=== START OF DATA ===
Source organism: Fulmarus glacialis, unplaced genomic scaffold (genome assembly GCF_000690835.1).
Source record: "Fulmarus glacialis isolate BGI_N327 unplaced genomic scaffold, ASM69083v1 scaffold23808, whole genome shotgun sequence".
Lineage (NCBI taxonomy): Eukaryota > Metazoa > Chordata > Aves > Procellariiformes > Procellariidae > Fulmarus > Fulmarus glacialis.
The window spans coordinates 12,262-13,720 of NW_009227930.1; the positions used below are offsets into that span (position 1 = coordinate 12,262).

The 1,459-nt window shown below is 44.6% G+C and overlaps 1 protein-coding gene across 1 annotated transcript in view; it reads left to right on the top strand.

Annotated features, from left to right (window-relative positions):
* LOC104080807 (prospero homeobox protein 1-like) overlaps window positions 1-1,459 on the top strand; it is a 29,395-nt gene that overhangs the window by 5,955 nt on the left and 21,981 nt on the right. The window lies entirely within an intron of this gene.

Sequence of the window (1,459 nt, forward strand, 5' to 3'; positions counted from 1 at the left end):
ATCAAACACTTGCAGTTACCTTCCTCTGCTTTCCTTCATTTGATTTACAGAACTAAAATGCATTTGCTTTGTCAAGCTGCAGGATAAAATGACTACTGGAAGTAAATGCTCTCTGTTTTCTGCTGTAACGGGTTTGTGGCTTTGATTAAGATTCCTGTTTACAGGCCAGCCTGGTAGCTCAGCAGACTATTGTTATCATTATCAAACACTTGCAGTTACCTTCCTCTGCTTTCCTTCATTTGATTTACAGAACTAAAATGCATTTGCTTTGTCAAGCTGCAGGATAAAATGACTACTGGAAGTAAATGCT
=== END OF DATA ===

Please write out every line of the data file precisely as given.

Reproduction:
Source organism: Fulmarus glacialis, unplaced genomic scaffold (genome assembly GCF_000690835.1).
Source record: "Fulmarus glacialis isolate BGI_N327 unplaced genomic scaffold, ASM69083v1 scaffold23808, whole genome shotgun sequence".
Lineage (NCBI taxonomy): Eukaryota > Metazoa > Chordata > Aves > Procellariiformes > Procellariidae > Fulmarus > Fulmarus glacialis.
The window spans coordinates 12,262-13,720 of NW_009227930.1; the positions used below are offsets into that span (position 1 = coordinate 12,262).

The 1,459-nt window shown below is 44.6% G+C and overlaps 1 protein-coding gene across 1 annotated transcript in view; it reads left to right on the top strand.

Annotated features, from left to right (window-relative positions):
* LOC104080807 (prospero homeobox protein 1-like) overlaps window positions 1-1,459 on the top strand; it is a 29,395-nt gene that overhangs the window by 5,955 nt on the left and 21,981 nt on the right. The window lies entirely within an intron of this gene.

Sequence of the window (1,459 nt, forward strand, 5' to 3'; positions counted from 1 at the left end):
ATCAAACACTTGCAGTTACCTTCCTCTGCTTTCCTTCATTTGATTTACAGAACTAAAATGCATTTGCTTTGTCAAGCTGCAGGATAAAATGACTACTGGAAGTAAATGCTCTCTGTTTTCTGCTGTAACGGGTTTGTGGCTTTGATTAAGATTCCTGTTTACAGGCCAGCCTGGTAGCTCAGCAGACTATTGTTATCATTATCAAACACTTGCAGTTACCTTCCTCTGCTTTCCTTCATTTGATTTACAGAACTAAAATGCATTTGCTTTGTCAAGCTGCAGGATAAAATGACTACTGGAAGTAAATGCT